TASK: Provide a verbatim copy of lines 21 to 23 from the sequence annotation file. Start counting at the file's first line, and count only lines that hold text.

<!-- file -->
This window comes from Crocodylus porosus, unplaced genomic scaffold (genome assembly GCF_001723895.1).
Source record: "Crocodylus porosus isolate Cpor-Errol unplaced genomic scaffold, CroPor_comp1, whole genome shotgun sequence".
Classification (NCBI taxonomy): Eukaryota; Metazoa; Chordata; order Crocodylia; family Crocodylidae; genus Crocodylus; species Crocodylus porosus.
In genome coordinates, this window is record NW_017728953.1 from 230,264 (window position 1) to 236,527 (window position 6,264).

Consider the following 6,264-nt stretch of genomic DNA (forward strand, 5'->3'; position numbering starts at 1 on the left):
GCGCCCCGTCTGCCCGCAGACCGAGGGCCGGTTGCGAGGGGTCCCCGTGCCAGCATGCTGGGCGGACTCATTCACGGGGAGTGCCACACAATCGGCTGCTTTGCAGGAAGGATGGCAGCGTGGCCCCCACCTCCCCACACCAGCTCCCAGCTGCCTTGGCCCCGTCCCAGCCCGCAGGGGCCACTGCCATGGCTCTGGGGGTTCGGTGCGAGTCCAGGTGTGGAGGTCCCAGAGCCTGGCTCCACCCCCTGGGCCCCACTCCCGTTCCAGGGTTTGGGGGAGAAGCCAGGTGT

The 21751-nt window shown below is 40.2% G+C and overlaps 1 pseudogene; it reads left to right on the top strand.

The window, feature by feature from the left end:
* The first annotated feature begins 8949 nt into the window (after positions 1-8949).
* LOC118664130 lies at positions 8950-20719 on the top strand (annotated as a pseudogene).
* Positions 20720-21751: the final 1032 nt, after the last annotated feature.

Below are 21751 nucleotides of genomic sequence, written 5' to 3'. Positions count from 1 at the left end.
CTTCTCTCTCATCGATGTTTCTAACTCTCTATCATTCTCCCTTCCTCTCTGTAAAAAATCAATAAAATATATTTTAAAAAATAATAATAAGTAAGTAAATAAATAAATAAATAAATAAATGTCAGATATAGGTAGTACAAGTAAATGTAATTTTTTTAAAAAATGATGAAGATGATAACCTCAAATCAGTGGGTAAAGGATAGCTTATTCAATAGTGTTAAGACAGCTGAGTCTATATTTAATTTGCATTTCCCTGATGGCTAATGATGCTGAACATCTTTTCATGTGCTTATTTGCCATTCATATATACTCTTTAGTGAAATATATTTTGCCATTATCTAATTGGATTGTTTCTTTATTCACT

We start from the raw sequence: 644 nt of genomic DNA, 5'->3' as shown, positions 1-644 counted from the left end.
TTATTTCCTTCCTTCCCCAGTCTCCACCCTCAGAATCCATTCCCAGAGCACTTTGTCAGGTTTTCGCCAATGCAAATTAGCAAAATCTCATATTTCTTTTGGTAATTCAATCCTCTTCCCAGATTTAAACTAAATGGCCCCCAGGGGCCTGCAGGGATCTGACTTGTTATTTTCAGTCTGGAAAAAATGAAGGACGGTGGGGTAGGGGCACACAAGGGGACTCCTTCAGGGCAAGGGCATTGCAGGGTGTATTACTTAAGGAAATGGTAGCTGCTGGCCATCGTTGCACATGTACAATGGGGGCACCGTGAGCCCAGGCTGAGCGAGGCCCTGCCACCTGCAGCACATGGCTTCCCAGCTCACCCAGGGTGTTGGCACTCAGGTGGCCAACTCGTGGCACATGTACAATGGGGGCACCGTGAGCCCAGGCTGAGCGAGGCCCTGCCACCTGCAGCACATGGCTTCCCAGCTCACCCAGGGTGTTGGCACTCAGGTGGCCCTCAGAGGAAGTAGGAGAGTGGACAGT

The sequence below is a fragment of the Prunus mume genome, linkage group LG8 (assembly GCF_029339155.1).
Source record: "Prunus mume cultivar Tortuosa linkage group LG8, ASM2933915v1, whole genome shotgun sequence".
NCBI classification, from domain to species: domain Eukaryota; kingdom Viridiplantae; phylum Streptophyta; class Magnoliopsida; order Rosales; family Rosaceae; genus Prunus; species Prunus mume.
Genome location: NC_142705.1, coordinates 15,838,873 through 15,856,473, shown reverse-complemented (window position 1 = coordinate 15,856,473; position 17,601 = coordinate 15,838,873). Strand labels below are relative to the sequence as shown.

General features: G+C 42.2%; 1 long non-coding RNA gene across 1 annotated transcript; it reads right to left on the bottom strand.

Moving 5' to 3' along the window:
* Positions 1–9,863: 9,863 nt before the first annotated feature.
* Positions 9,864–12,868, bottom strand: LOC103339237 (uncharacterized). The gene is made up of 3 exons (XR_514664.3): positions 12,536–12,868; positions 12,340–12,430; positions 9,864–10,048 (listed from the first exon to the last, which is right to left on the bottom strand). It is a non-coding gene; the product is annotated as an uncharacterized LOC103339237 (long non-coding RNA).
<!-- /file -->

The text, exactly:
Moving 5' to 3' along the window:
* Positions 1–9,863: 9,863 nt before the first annotated feature.
* Positions 9,864–12,868, bottom strand: LOC103339237 (uncharacterized). The gene is made up of 3 exons (XR_514664.3): positions 12,536–12,868; positions 12,340–12,430; positions 9,864–10,048 (listed from the first exon to the last, which is right to left on the bottom strand). It is a non-coding gene; the product is annotated as an uncharacterized LOC103339237 (long non-coding RNA).